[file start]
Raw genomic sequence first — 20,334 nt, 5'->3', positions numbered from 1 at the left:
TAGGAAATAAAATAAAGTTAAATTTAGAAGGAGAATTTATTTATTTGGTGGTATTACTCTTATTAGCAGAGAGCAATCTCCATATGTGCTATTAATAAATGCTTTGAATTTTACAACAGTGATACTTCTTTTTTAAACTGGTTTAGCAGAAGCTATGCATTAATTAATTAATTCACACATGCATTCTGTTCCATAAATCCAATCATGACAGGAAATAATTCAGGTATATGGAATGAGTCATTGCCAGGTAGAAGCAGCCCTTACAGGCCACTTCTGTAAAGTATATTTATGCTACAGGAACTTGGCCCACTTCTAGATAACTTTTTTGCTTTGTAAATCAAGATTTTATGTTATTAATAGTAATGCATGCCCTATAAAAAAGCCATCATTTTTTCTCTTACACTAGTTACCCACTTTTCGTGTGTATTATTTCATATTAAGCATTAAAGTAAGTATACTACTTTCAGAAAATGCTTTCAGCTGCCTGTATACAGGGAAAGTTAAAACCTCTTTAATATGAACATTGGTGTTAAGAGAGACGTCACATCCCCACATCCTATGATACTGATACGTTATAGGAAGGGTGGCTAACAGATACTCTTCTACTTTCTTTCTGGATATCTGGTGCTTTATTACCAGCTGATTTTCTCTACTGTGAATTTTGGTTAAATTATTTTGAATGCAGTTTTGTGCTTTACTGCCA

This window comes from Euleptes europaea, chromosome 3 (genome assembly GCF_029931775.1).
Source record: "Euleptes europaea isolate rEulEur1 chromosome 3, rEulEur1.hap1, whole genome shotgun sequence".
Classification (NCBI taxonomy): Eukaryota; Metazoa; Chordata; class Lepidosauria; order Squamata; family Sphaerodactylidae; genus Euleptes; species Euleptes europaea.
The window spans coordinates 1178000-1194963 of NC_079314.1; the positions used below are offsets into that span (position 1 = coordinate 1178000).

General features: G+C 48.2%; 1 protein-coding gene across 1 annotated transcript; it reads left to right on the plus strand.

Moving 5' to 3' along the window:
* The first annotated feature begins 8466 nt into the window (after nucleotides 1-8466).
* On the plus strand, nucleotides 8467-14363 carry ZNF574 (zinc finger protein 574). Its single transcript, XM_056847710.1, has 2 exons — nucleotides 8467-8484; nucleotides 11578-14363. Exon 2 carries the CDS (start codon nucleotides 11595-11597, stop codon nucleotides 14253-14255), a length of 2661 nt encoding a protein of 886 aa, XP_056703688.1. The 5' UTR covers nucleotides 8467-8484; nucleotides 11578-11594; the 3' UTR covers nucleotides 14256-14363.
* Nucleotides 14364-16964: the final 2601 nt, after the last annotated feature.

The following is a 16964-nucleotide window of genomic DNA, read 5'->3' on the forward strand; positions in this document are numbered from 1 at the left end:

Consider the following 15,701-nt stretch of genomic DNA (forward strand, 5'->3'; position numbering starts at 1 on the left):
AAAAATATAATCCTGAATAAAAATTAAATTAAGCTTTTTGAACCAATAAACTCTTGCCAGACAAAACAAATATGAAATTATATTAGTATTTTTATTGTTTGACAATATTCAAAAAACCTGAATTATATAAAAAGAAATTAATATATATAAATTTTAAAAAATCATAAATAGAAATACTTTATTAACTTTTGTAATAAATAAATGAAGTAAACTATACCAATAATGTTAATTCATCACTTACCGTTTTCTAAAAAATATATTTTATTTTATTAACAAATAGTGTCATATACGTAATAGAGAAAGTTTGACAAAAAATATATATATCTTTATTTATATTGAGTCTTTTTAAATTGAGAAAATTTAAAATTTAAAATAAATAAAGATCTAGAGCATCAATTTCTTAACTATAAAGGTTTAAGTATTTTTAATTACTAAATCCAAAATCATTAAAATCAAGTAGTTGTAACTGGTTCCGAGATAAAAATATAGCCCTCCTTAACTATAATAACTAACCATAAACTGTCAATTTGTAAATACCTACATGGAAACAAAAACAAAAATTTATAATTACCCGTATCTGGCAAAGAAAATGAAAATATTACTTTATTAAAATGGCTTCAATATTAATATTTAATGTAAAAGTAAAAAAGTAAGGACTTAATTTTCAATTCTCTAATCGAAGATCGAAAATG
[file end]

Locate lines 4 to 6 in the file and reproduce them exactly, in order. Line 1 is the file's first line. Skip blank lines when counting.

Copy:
Source record: "Euleptes europaea isolate rEulEur1 chromosome 3, rEulEur1.hap1, whole genome shotgun sequence".
Classification (NCBI taxonomy): Eukaryota; Metazoa; Chordata; class Lepidosauria; order Squamata; family Sphaerodactylidae; genus Euleptes; species Euleptes europaea.
The window spans coordinates 1178000-1194963 of NC_079314.1; the positions used below are offsets into that span (position 1 = coordinate 1178000).